According to official figures, till 31 August 2023, in Punjab, five sugar mills have not paid the farmers for sugarcane worth 1.2 billion rupees from the last season. Among them, Ramzan Sugar Mill owes the most, with payments of around 52 crores. Additionally, Crescent Sugar Mill, which belongs to the Crescent Group of Companies, owe 30 crores; Chenab Sugar Mill, Faisalabad, owe 21 crores and 8 lakh 57 thousand rupees; Abdullah Sugar Mill, Okara, owe 10 crores, and Pasrur Sugar Mill owe 5 crores.

Ramzan Sugar Mill is owned by the Sharif family. Abdullah Sugar Mill's owner, Miyan Shahbaz Sharif, is the brother-in-law of former Prime Minister Nawaz Sharif.

Sugar mills are also a source of income for Salim Altaf, head of the Crescent Group of Companies, who served as the federal minister of privatization of industries and production during Pervez Musharraf's government. He was awarded the Sitara-i-Aisar for humanitarian services by the President of Pakistan in 2006.

According to Section 13 of the Sugar Factories Control Act 1950, sugar mills are bound to pay the farmers within 15 days of buying sugarcane. Violating this law can result in imprisonment for up to three years and/or a daily fine of 50 lakh rupees.

In Chiniot, local leaders of the Farmers' Board say that the Sugar Mill Administration unlawfully withholds farmers' payments so they can earn interest through banks and then pay the farmers with that money. On the other hand, farmers do not have enough money to cover their household and crop expenses.

According to them, all mill owners have significant political influence, which makes the local administration appear helpless in front of them.

When contacted, representatives of Ramzan Sugar Mill stated that they cannot provide any statement on this matter, and despite multiple efforts, there has been no communication with the representatives of Pasrur Sugar Mill.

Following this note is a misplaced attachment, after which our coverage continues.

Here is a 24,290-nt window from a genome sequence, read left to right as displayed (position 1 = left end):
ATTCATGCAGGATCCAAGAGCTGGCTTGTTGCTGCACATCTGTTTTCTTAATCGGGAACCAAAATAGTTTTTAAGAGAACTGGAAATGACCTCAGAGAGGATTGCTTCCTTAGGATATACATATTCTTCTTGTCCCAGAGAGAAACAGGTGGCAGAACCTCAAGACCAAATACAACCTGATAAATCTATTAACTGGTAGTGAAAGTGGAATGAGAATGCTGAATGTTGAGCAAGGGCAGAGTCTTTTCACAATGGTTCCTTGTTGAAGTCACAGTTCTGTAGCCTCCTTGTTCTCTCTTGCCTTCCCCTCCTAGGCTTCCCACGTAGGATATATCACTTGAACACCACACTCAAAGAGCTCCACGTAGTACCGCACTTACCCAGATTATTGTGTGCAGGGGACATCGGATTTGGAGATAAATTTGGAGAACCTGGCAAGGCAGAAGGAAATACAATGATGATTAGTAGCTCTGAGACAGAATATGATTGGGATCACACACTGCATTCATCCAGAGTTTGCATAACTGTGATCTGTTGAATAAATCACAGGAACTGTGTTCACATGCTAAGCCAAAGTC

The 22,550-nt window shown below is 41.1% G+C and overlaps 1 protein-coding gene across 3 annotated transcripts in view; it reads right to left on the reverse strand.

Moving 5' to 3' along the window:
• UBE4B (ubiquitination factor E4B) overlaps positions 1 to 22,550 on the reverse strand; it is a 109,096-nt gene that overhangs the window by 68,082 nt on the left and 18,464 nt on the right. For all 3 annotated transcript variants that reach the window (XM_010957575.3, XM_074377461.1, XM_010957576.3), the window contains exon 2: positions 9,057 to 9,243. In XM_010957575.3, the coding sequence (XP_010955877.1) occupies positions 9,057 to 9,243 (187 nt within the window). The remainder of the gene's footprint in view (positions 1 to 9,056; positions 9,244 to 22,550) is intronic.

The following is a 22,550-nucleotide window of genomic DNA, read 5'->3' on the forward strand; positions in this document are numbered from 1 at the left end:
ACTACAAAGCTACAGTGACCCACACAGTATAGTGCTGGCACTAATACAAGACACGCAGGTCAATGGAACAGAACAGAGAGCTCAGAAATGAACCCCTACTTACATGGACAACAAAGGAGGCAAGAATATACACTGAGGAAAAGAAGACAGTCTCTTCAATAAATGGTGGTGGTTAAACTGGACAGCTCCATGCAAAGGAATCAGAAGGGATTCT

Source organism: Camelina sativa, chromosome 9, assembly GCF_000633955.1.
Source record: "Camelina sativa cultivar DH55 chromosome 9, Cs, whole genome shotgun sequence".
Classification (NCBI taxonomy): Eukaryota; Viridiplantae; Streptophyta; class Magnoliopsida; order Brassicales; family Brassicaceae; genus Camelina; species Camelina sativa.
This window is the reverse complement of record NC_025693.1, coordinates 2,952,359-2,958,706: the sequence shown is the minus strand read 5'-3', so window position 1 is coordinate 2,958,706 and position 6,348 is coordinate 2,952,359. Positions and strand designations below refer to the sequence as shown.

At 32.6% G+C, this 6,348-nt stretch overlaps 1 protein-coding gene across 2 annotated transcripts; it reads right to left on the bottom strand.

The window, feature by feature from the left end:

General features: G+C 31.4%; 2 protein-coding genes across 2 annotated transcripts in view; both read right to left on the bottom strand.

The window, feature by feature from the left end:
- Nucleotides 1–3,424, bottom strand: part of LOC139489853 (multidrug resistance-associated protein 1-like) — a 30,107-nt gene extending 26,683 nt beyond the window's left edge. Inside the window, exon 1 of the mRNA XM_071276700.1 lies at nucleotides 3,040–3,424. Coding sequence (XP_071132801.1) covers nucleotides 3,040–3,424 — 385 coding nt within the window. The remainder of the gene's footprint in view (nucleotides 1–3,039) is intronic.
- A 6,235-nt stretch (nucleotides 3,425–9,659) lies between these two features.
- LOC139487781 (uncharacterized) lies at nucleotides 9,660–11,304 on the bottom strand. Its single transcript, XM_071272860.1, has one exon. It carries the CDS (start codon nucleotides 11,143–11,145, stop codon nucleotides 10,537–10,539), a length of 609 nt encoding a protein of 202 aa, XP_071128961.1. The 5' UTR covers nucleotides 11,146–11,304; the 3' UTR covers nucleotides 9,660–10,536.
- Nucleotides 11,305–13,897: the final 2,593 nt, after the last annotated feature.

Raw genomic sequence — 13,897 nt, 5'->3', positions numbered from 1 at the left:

Also Read

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Growers await payment six months after selling their sugarcane crop to Pasrur Sugar Mill

Commissioner of Punjab, Abdul Rauf Chaudhry, acknowledges that many mills in Punjab violate the law by not paying farmers for months, despite the 15-day payment law. He claims that they have taken legal actions multiple times against this violation, but now the courts have issued orders in favor of the mill owners, disallowing them to take any further action.

He mentioned that in the last sugarcane season, they purchased sugarcane worth 3.5 billion rupees, which has not been paid in full yet, but after he took charge in May, only Rs 68 crore is outstanding.

"Sometimes, due to bad financial situation of the mills they request us to give them some time to get loans from the banks. We are in touch with the mills and they have assured that within 15 days they will pay all the remaining amount to the farmers."

Cane commissioner denies the allegations of political influence on local administration, stating that all these mills are owned by wealthy individuals, including prominent politicians, which naturally gives them influence in their regions. However, he claims that they are making every effort to resolve the issue for the farmers promptly.

Published on 15 Sep 2023

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Kaleemullah reports on issues facing ethnic and regional minorities. He holds a B۔S۔ Hons degree in Mass Communication from Leeds University, Lahore.